Microcebus sambiranensis is one of the smallest of the mouse lemurs, with a head-body length of 11–12 cm, a tail length of 13.5–14.5 cm, a total length of 25–27 cm, and a body weight of just 38–50 g (Rasoloarison et al., 2000; Andriantompohavana et al., 2006). The dorsal coat is a bright reddish-cinnamon with a poorly defined, amber midline stripe that extends from just beyond the shoulders to the end of the tail. The ventral coat is a duller whitish-beige. There is a pale patch between the eyes, which are surrounded by dark orbital rings. The crown and ears are amber.
The Sambirano mouse lemur is named for the Sambirano region of northern Madagascar, where elements of the country’s humid eastern and dry western forests meet. It can also be found in disturbed habitats and in forests bordering agricultural sites. No systematic studies of the ecology or behavior of this species have been conducted to date, and there are no estimates of population size or density.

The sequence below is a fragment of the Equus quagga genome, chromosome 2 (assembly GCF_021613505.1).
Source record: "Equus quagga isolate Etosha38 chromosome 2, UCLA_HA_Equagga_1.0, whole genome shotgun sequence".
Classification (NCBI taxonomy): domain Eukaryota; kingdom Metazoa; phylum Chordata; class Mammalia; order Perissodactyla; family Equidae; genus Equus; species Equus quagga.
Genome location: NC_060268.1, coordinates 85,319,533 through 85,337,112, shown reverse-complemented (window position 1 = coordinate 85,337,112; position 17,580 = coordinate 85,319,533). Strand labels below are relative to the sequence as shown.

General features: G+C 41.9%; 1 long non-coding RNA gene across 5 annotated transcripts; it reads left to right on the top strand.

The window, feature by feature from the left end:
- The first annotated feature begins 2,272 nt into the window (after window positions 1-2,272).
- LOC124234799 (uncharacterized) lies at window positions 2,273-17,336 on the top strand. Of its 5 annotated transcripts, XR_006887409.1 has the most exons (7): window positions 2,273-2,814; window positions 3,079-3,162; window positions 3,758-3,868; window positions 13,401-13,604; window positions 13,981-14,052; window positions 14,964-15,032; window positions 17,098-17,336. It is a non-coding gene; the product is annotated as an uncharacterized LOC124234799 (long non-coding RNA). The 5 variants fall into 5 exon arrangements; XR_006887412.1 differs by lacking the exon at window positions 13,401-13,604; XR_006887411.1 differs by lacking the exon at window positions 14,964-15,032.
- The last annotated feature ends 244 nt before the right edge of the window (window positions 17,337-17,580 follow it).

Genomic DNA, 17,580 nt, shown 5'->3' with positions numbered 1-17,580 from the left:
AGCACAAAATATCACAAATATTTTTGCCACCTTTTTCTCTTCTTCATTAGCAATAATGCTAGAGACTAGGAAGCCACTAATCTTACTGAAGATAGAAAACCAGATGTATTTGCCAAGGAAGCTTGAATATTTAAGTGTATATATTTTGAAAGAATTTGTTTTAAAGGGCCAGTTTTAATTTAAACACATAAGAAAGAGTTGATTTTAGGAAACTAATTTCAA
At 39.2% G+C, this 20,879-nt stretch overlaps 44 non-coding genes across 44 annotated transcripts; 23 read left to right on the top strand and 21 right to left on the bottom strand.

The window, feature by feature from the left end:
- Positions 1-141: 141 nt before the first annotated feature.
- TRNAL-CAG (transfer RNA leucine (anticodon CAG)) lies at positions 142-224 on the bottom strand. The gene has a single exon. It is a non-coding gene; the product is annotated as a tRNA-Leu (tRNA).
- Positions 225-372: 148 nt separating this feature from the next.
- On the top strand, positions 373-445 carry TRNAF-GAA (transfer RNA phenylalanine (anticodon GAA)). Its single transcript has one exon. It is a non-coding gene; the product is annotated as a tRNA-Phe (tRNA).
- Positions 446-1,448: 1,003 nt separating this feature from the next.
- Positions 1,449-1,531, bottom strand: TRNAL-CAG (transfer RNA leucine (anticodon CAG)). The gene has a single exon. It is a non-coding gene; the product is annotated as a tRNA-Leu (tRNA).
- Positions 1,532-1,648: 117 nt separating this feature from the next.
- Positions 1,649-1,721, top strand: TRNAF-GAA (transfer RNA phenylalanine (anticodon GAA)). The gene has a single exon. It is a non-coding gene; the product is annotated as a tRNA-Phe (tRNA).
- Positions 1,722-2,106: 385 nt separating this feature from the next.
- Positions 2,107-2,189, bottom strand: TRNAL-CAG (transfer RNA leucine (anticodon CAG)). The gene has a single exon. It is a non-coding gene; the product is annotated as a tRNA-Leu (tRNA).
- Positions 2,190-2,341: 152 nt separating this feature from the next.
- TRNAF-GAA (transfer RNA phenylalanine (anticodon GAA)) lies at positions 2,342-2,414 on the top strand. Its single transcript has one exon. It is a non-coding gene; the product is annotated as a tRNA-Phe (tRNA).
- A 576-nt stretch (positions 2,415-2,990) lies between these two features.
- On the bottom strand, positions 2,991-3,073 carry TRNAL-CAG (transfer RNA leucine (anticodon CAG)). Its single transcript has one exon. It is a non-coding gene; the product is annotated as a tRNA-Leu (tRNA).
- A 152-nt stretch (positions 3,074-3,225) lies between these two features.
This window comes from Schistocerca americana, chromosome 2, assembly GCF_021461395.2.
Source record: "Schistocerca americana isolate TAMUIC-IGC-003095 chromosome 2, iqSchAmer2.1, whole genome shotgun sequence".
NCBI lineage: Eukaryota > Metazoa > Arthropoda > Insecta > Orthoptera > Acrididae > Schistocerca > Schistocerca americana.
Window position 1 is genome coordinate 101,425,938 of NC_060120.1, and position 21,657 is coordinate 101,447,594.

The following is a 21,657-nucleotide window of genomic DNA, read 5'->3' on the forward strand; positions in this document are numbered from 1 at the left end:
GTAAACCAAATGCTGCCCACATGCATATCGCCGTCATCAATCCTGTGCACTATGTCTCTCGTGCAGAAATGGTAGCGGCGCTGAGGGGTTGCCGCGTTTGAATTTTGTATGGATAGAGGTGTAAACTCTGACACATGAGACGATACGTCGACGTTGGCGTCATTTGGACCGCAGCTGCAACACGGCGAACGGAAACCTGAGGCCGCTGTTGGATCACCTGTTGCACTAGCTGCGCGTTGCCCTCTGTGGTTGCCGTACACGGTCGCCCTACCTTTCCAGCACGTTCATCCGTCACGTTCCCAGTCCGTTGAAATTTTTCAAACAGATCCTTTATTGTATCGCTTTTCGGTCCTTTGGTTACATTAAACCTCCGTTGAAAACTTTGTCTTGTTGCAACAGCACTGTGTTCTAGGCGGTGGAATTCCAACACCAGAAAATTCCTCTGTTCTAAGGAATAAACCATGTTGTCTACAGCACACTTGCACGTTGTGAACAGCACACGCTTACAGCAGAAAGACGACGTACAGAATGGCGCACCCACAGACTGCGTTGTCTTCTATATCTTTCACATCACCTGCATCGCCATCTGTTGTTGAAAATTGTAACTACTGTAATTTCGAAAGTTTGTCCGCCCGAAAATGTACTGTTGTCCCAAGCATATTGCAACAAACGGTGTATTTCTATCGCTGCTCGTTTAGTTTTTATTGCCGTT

Northwestern Madagascar. This species is presently known only from the Manongarivo Special Reserve (Rasoloarison et al., 2000; Goodman and Soarimalala, 2002), north of the Andranomalaza River and south of the Sambirano River (Louis et al., 2006a). It is possibly also found in isolated populations on the Ampasindava Peninsula and in the Tsaratanana Massif (Randrianambinina et al., 2003c; Louis et al., 2008). Prior to the description of this species, the mouse lemur of Manongarivo was thought to be M. rufus (see Tattersall, 1982).
Microcebus sambiranensis is Endangered (EN) according to the IUCN Red List assessment of 2008. The principal threat is habitat loss due to slash-and-burn agriculture, firewood collection, and charcoal production. It is protected in the Manongarivo Special Reserve.
As of 2009, this species was not being kept in captivity (ISIS, 2009).
So far, the only place to see M. sambiranensis in the wild is in the Manongarivo Special Reserve. The reserve can be reached by four-wheel-drive vehicle from Ambanja, which is about 60 km to the north. It is probably best to contact an Antsiranana- or Nosy Be-based tour operator to arrange such a trip, and it is important to get permission from Madagascar National Parks in advance to enter this reserve. It is not easy to reach. There are several hotels in Ambanja and at least two very good ones in nearby Ankify.